Iowa-Tested Reality Check Helps Keeps Washington Accountable PDF Print E-mail
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Written by Sen Chuck Grassley   
Monday, 31 January 2011 15:34
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In one of the first orders of business of the 112th Congress, the U.S. Senate overwhelmingly approved a good government measure I’ve pursued for more than a decade.

In a move that will pull back the cloak of secrecy that effectively hog-ties the people’s business in the U.S. Senate, anonymous “secret holds” will no longer be allowed.

A hold is a request by individual senators to their respective party’s leader in the Senate to object on their behalf as a sort of proxy.   Until now, senators didn’t have to disclose their identities when placing a hold.  Now, under the reform I co-authored, the Senate is under a binding resolution that automatically will trigger public disclosure of who is behind an objection to legislation or a nomination pending before the U.S. Senate. Specifically, the senator’s identity will be published in The Congressional Record within 48 hours. Previously, lawmakers could bear no public accountability.

My reason for ending secret holds is simple: If a lawmaker finds it necessary to delay action on a pending bill or nomination to build consensus, gather more information or argue for a different approach or policy, he or she should have the guts to make the hold public. Requiring a non-negotiable end to the anonymity of holds will bring better, more effective transparency to the legislative process.

A hold is effective because much of the Senate’s business operates by unanimous consent.  The reform will still allow each senator to exercise his or her prerogative to withhold consent on legislation or a nomination.  It’s important to preserve senators’ rights to represent their constituents and work for the best interests of the country.  But now such holds must withstand the light of day. The public has a right to know what their senators are objecting to and why.

In the U.S. Senate, I have championed many reforms in Washington that improve good governance and keep an important distinction in mind.  As stewards of the public purse, lawmakers work in Washington for the people. The people don’t work for Washington. That’s why I work year after year to hold office holders and the federal bureaucracy accountable.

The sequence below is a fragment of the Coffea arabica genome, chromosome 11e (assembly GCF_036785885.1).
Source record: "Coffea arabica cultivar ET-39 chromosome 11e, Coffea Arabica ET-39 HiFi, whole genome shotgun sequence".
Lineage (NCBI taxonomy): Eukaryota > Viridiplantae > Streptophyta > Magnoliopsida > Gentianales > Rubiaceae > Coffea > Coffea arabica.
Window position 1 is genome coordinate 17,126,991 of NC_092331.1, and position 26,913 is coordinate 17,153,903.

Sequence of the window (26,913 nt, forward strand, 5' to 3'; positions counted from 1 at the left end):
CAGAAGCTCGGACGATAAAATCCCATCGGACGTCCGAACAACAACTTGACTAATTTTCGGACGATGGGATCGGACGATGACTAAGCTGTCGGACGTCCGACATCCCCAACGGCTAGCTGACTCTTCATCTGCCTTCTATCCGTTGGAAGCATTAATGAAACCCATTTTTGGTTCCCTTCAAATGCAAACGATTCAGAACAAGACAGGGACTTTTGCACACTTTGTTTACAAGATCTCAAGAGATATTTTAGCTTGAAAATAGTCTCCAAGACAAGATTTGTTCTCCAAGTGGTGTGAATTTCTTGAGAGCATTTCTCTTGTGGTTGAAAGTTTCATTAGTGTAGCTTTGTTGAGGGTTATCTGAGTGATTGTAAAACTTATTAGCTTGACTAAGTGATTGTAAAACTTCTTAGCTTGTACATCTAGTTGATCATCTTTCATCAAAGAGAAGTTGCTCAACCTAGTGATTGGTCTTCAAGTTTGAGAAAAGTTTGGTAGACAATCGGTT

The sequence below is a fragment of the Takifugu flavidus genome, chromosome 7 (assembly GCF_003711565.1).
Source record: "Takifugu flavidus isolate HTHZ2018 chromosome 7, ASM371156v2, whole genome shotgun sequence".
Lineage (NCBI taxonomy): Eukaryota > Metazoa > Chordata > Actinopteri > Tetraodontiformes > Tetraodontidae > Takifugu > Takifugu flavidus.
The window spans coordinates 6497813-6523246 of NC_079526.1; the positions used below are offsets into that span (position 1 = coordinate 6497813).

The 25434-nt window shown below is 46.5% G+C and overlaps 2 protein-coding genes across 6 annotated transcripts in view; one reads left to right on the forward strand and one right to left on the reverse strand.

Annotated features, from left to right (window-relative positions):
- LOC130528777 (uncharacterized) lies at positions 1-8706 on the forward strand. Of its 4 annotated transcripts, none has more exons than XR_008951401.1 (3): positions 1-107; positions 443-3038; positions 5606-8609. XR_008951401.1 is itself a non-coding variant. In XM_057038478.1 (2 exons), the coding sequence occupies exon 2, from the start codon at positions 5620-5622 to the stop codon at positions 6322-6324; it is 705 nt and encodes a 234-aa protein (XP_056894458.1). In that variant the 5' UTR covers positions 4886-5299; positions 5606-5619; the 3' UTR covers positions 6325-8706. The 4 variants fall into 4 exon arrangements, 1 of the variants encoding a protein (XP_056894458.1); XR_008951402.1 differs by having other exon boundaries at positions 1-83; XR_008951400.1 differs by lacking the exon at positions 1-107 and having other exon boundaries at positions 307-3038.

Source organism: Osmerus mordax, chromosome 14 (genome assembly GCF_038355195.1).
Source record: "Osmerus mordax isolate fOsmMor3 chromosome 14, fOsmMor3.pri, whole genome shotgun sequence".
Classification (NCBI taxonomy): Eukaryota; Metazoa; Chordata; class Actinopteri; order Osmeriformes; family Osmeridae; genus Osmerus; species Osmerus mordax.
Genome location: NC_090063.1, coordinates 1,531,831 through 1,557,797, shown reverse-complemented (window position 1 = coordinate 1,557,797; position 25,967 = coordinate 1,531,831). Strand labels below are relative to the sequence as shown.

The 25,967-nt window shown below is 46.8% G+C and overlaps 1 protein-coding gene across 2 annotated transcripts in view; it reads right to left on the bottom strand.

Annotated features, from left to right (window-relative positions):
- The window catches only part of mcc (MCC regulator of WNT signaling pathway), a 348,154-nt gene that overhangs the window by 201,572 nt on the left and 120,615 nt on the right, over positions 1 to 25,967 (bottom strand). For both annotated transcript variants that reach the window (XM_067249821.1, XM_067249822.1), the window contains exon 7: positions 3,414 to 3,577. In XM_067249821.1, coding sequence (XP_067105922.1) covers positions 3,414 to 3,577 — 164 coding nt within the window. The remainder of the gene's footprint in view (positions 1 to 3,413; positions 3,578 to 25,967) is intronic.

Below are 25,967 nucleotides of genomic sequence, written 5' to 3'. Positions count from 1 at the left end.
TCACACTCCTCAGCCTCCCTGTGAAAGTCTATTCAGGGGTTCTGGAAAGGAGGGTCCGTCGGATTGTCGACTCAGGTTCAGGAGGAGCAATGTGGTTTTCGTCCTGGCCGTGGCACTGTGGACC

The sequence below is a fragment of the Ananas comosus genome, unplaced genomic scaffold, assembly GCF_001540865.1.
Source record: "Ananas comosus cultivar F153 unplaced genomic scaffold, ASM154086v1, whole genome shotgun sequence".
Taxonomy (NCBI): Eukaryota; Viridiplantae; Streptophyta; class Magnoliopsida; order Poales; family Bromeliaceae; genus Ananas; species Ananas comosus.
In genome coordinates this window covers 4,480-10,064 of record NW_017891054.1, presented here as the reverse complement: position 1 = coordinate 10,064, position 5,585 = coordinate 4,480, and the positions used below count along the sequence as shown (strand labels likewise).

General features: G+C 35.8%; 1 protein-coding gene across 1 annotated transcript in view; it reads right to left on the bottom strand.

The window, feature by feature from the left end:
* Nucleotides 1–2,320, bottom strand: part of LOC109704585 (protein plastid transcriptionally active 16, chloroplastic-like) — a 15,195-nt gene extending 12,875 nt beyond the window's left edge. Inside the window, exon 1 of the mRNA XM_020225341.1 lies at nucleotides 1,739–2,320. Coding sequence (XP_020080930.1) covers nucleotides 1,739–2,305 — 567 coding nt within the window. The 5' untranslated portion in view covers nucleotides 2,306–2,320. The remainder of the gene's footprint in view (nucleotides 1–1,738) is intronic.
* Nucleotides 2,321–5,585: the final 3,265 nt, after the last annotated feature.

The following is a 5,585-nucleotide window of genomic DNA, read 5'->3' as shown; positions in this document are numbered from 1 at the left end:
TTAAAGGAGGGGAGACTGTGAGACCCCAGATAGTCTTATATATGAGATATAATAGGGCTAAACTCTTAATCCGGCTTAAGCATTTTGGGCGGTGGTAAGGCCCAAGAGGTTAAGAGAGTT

Today I’m building on a crusade launched more than 20 years ago to bring Congress under the same laws it passes for people on Main Street. President Clinton signed my reform legislation into law in 1995. The Congressional Accountability Act applies a dozen federal workplace, employment and civil rights laws from which Congress routinely exempted itself, including the Age Discrimination in Employment Act of 1967, the Americans with Disabilities Act of 1990, Title VII of the Civil Rights Act of 1964, the Employee Polygraph Protection Act of 1988, the Fair Labor Standards Act of 1938, the Family and Medical Leave Act of 1993, the Federal Service Labor-Management Relations Statute, the Occupational Safety and Health Act of 1970, the Rehabilitation Act of 1973, the Veteran’s Employment and Reemployment Rights at Chapter 43 of Title 38 of the U.S. Code, and the Worker Adjustment and Retraining Notification Act of 1989.

I’m also fighting to end another double standard that flies in the face of integrity and good governance. In the last Congress, the President and Democratic congressional leaders pushed through a sweeping federal health reform law that makes significant changes to the nation’s health insurance system. Despite my efforts to ensure the new law would apply to the White House and those who drafted the bill in Congress, the Patient Protection and Affordable Care Act of 2010 exempts the West Wing and congressional leadership staff from key elements of the law.

Talk about hogwash. Public officeholders who make the laws that apply to the rest of the country ought to have to taste their own medicine. That’s why in January I reintroduced my legislation that would require the President, members of his cabinet and top congressional staff to obtain their health coverage through the same health insurance exchanges as many other Americans when health plans for the general public are made available.  The special carve-out sends an arrogant message to grass roots America:  It says health care reform is good enough for you, but not for us.

Another way I’m working to get Congress started out on the right foot is legislation several other senators and I have reintroduced to stop automatic pay raises for federal lawmakers. Although I helped to block the automatic pay raises for 2010 and 2011, it’s time for Congress to swallow a permanent dose of common sense. Workers in the private sector don’t have the luxury of receiving an automatic pay raise year after year. Neither should members of Congress. Our bill would require a public roll-call vote in the U.S. Senate before a pay raise is approved.

Making sure Washington lives by the same standards that apply to the rest of the country will dismantle cavalier policymaking that can be arrogant and uninformed. Conducting the people’s business with transparency and holding public officeholders to account will help restore public confidence and improve public services. Bringing my Iowa-tested reality check back to Washington week after week sure helps me separate the wheat from the chaff.

Monday, January 31, 2011

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